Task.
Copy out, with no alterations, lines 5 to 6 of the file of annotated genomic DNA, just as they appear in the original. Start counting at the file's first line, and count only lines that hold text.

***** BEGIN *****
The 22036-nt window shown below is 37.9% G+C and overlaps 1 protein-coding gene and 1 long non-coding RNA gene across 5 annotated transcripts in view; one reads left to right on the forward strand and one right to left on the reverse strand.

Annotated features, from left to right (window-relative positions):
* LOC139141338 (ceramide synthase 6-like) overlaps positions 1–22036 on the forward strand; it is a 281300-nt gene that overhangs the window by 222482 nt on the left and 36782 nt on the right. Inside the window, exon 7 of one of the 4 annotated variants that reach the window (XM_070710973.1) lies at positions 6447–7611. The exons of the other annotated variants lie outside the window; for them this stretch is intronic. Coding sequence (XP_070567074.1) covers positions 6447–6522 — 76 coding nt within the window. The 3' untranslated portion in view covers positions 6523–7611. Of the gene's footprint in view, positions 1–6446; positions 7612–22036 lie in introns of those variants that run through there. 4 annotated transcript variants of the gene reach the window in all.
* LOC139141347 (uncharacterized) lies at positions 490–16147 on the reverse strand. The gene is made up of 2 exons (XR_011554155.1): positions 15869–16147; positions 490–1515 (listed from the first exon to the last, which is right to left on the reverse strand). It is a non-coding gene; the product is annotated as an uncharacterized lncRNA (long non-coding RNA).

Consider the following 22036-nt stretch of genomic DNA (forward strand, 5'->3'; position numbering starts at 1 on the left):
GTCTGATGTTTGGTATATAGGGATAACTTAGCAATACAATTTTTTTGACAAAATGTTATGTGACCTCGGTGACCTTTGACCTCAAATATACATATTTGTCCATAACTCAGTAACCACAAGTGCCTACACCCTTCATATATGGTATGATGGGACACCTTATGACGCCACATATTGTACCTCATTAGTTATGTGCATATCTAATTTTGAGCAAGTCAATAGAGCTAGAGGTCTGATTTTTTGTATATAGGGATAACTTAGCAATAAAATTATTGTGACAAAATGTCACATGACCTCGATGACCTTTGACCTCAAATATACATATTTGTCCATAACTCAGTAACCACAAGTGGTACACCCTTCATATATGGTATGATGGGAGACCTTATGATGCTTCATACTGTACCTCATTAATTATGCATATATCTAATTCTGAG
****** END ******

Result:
Consider the following 22036-nt stretch of genomic DNA (forward strand, 5'->3'; position numbering starts at 1 on the left):
GTCTGATGTTTGGTATATAGGGATAACTTAGCAATACAATTTTTTTGACAAAATGTTATGTGACCTCGGTGACCTTTGACCTCAAATATACATATTTGTCCATAACTCAGTAACCACAAGTGCCTACACCCTTCATATATGGTATGATGGGACACCTTATGACGCCACATATTGTACCTCATTAGTTATGTGCATATCTAATTTTGAGCAAGTCAATAGAGCTAGAGGTCTGATTTTTTGTATATAGGGATAACTTAGCAATAAAATTATTGTGACAAAATGTCACATGACCTCGATGACCTTTGACCTCAAATATACATATTTGTCCATAACTCAGTAACCACAAGTGGTACACCCTTCATATATGGTATGATGGGAGACCTTATGATGCTTCATACTGTACCTCATTAATTATGCATATATCTAATTCTGAG